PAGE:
Electrical resistivity structure of the Valu Fa Ridge, Lau Basin, from marine controlled-source electromagnetic sounding

Citation:
MacGregor, L, Sinha M, Constable S.  2001.  Electrical resistivity structure of the Valu Fa Ridge, Lau Basin, from marine controlled-source electromagnetic sounding. Geophysical Journal International. 146:217-236.

Date Published:

Jul

Keywords:

back-arc basin, beneath, East Pacific Rise, electrical resistivity, electromagnetic survey, hydrothermal, melt, mid-ocean ridge, mineralization, oceanic-crust, ramesses experiment, ridge, seismic, southwest-pacific, spreading ridge, structure, Valu Fa

Abstract:

In December 1995 we carried out a comprehensive controlled-source electromagnetic survey of the Valu Fa Ridge at 22 degrees 25'S in the Lau Basin. The Valu Fa Ridge is a back-arc spreading centre of intermediate spreading rate and is a site of extensive hydrothermal activity. Seismic studies have imaged a melt lens at an average depth of 3.2 km below the seafloor, surrounded by a zone of lowered seismic velocity, interpreted as a region of partial melt in the crust. The electromagnetic experiment was part of a multidisciplinary study which included wide-angle and reflection seismics, bathymetry and potential field measurements. Electromagnetic signals at frequencies between 0.25 and 40 Hz were transmitted from a horizontal electric dipole towed close to the seafloor and were recorded by an array of 11 sea-bottom receivers fit ranges of up to 20 km from the source. Over 80 hr of data, consisting of the magnitude of the horizontal electric field at the seafloor, were collected. These data have extremely low scatter compared to similar data from previous surveys. The data were interpreted using a combination of 1- and 2-D forward modelling and inversion. The vertical resistivity gradient in the upper crust at the Vain Fa Ridge is abnormally low, with resistivities of less than 10 Ohm m observed throughout layer 2 of the crust to a depth of 3 km. This is significantly more conductive at depth than the axis of the slow-spreading Reykjanes Ridge at 57 degrees 45'N, and the fast-spreading East Pacific Rise at 13 degreesN, where similar data sets have been collected in the past. Although the structure of layer 2 is well constrained by the electromagnetic data, its extremely low resistivity causes rapid attennuation of electromagnetic signals diffusing through it, and hence the data are not sensitive to the structure in layer 3, in particular the structure of the melt lens or surrounding low-velocity zone. The seismic velocity structure of the Valu Fa Ridge, determined from the coincident wide-angle seismic study, is similar to that observed at other mid-ocean ridges, with a steep seismic velocity gradient through layer 2 (although overall velocities are slightly lower). The seismic velocity anomaly calculated relative to an average off-axis structure is also small. This suggests that the very low resistivities observed at the axis are not caused by an upper crust of abnormally high porosity. However, hot and/or saline fluids permeating the crust can explain the low resistivities without affecting the seismic velocity. Since the conductive region extends unbroken from 3 km depth to the seafloor, it is probable that these fluids circulate to (or close to) the magma chamber itself.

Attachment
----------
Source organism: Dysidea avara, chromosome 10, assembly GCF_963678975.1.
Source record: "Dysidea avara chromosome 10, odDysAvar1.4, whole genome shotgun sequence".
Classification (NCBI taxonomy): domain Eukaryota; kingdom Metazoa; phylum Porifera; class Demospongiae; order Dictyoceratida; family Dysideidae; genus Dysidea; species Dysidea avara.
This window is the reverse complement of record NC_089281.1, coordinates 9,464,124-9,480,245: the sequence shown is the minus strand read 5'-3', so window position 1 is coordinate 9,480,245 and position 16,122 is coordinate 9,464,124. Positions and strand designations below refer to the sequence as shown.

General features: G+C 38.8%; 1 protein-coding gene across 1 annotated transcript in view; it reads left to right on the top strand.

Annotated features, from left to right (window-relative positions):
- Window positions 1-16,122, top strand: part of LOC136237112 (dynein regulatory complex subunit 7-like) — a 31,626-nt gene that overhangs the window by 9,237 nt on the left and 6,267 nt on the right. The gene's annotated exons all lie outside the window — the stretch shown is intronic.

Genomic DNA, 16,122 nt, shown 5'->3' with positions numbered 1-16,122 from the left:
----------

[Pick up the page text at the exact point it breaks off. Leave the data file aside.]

Notes:

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Website

DOI:

10.1046/j.1365-246X.2001.00440.x